No ‘proper office’ for Environment Commissioner

One man, one secretary carrying out daunting tasks

AFTER almost three years of stalling in parliament, the proposed law for an Environment Commissioner and Council has been rejected by parliamentary committee.

The decision leaves Environment Commissioner Charalambos Theopemptou is back where he started, with virtually no staff, no prospects of getting any, and no legal backing.

Theopemptou’s office presently consists of him and his secretary, which makes his daunting task to independently check on environmental policy and education, almost impossible.

The bill was introduced to parliament in December 2006, six months after Theopemptou took office as the first Environment Commissioner, an office created by then President Tassos Papadopoulos.

The purpose of the bill was to create a legal framework for the creation of a ‘proper office’ for Theopemptou, with actual staff. Such a law would set up the mechanism for the office of the Commissioner to function as an independent government body. Sources inside the committee revealed yesterday that boosting the Commissioner’s office was “perceived as a threat to some Ministries”.

It was believed that after the relevant law was passed, the Commissioner would be given the much-needed staff, but following the unexplained and unexplainable decision to reject the bill at Thursday’s house committee meeting, Theopemptou must continue to tackle a daunting daily schedule on his own.

Theopemptou’s daily activities include researching every issue that comes before him, letter-writing, meeting attendance, answering people’s queries and addressing complaints, making speeches on the environment at schools, following developments and much more.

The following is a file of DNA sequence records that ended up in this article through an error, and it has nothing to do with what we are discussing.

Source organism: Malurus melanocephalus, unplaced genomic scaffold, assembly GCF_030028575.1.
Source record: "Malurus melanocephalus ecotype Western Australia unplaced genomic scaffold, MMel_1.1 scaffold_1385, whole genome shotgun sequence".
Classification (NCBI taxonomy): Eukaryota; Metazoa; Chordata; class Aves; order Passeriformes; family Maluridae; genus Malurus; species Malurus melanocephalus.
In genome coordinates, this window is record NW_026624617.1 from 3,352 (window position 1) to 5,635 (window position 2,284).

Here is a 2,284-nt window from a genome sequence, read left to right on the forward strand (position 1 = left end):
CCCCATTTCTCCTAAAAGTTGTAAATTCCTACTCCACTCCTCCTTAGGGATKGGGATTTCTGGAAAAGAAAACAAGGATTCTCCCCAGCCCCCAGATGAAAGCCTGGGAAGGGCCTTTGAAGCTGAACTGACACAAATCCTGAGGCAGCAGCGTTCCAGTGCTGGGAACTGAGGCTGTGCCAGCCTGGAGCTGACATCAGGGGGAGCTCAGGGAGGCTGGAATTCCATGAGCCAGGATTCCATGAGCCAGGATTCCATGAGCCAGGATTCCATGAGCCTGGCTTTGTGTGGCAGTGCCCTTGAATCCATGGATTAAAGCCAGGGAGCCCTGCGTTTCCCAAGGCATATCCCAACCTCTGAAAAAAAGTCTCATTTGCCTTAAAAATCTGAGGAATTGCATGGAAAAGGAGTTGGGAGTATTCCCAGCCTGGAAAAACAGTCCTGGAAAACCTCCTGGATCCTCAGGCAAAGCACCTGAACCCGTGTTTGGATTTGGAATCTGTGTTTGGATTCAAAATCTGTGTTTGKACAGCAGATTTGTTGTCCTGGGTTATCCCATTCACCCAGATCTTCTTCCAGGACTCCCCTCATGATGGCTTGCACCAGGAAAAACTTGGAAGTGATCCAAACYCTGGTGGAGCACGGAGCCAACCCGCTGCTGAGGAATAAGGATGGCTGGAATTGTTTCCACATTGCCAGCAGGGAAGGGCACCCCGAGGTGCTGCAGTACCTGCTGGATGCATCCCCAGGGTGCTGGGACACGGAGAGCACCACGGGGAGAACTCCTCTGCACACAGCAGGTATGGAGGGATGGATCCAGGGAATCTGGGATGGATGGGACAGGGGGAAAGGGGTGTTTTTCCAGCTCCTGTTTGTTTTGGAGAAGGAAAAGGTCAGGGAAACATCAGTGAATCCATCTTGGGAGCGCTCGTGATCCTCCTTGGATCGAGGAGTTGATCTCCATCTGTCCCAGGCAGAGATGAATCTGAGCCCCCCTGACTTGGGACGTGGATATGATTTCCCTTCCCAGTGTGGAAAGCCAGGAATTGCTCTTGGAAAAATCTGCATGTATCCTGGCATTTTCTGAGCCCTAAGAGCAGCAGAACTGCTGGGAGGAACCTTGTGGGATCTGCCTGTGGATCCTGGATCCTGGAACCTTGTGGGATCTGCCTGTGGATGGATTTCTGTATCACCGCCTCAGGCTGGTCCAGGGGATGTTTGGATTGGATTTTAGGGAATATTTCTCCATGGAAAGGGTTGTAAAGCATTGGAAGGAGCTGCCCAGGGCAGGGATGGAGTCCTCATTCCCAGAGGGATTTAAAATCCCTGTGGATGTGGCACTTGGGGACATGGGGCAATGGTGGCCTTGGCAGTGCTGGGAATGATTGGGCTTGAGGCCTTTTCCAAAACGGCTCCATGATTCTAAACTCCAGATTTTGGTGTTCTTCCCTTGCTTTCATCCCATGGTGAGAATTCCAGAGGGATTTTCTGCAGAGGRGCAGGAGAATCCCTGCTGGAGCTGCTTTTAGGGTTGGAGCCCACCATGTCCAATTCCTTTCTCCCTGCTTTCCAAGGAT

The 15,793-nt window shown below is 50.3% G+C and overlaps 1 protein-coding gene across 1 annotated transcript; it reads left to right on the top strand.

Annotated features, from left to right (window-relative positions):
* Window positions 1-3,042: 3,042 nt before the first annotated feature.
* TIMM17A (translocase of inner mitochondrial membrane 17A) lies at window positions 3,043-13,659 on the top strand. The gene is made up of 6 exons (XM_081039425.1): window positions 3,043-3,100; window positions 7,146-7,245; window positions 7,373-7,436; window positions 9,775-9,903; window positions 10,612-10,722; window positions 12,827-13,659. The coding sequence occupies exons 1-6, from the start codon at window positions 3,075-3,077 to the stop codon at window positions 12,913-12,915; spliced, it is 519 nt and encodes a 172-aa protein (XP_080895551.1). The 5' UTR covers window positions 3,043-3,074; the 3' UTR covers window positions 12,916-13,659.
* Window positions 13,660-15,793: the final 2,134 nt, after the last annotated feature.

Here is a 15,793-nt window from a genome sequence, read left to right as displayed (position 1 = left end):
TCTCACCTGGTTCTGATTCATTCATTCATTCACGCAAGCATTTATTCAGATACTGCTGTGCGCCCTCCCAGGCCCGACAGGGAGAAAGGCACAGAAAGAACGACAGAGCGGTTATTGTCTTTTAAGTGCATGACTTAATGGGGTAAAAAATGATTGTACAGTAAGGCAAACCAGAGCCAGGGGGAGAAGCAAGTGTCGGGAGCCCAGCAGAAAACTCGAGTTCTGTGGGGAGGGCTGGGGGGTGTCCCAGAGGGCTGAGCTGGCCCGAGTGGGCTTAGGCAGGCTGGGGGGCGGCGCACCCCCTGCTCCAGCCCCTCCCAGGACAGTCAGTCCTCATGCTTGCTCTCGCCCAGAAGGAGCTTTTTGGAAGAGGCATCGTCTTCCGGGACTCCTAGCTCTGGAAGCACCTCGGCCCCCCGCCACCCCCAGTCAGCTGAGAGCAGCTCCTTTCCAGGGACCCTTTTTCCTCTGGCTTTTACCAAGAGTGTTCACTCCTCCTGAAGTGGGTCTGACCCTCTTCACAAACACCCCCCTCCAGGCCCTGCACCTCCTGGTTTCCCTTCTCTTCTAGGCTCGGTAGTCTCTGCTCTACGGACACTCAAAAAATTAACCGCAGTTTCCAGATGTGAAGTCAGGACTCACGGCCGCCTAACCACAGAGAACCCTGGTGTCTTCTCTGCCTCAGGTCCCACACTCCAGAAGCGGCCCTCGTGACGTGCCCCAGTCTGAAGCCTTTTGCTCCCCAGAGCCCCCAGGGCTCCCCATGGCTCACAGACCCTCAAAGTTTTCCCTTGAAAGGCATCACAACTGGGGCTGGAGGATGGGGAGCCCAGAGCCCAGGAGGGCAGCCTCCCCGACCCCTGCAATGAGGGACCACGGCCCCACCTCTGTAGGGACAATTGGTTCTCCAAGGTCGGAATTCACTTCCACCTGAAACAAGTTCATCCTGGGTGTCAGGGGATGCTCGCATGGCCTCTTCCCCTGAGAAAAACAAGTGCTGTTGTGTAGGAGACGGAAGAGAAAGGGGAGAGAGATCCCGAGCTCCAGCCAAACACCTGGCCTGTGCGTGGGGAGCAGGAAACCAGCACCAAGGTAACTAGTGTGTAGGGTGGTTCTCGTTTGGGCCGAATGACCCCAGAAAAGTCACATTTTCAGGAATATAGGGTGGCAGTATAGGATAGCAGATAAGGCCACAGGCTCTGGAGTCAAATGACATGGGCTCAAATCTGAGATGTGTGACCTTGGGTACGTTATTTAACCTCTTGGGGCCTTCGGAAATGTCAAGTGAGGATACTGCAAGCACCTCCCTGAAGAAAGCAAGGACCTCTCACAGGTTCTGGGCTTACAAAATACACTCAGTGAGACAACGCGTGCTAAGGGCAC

The decision on whether to assign more staff to Theopemptou now lies exclusively with the President of the Republic, as the position of Commissioner, created by the President, is heavily dependent on the President’s goodwill.

The sources said however that it was doubtful whether those ministry officials who rejected the bill, would not still object to any boosting of the Commissioner’s office.

The proposed law also included a provision on the creation of an ‘Environment Council’ that would check any policy related to the environment. The Ministry of Commerce and of Agriculture, Natural Resources and the Environment had suggested that the Directors of four relevant departments from their ministries should permanently sit at this Council. The sources inside the meeting revealed that this was considered paradoxical as the same people would be making a policy and then checking it.

“In the end the disagreement was ‘resolved’ by getting rid of the law altogether,” said the sources.

Theopemptou declined to comment on the decision yesterday.